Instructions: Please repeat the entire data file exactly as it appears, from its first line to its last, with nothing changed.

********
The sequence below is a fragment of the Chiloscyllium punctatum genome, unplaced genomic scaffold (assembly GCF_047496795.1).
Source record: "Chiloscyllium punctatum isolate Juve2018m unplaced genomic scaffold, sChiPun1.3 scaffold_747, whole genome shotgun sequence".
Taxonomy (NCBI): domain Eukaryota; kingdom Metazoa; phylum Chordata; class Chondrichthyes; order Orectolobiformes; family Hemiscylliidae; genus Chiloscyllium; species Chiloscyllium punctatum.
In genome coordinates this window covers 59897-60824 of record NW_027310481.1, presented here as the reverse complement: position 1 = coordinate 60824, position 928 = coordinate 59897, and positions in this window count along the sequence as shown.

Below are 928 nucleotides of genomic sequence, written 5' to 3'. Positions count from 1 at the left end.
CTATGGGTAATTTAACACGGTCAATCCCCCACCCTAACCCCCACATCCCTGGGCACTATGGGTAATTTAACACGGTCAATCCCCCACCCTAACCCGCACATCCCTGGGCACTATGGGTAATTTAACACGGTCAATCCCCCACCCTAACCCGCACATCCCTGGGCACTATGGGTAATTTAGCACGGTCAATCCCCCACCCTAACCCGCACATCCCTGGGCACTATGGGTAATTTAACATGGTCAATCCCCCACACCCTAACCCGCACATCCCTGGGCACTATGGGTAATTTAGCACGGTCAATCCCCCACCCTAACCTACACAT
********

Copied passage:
The sequence below is a fragment of the Chiloscyllium punctatum genome, unplaced genomic scaffold (assembly GCF_047496795.1).
Source record: "Chiloscyllium punctatum isolate Juve2018m unplaced genomic scaffold, sChiPun1.3 scaffold_747, whole genome shotgun sequence".
Taxonomy (NCBI): domain Eukaryota; kingdom Metazoa; phylum Chordata; class Chondrichthyes; order Orectolobiformes; family Hemiscylliidae; genus Chiloscyllium; species Chiloscyllium punctatum.
In genome coordinates this window covers 59897-60824 of record NW_027310481.1, presented here as the reverse complement: position 1 = coordinate 60824, position 928 = coordinate 59897, and positions in this window count along the sequence as shown.

Below are 928 nucleotides of genomic sequence, written 5' to 3'. Positions count from 1 at the left end.
CTATGGGTAATTTAACACGGTCAATCCCCCACCCTAACCCCCACATCCCTGGGCACTATGGGTAATTTAACACGGTCAATCCCCCACCCTAACCCGCACATCCCTGGGCACTATGGGTAATTTAACACGGTCAATCCCCCACCCTAACCCGCACATCCCTGGGCACTATGGGTAATTTAGCACGGTCAATCCCCCACCCTAACCCGCACATCCCTGGGCACTATGGGTAATTTAACATGGTCAATCCCCCACACCCTAACCCGCACATCCCTGGGCACTATGGGTAATTTAGCACGGTCAATCCCCCACCCTAACCTACACAT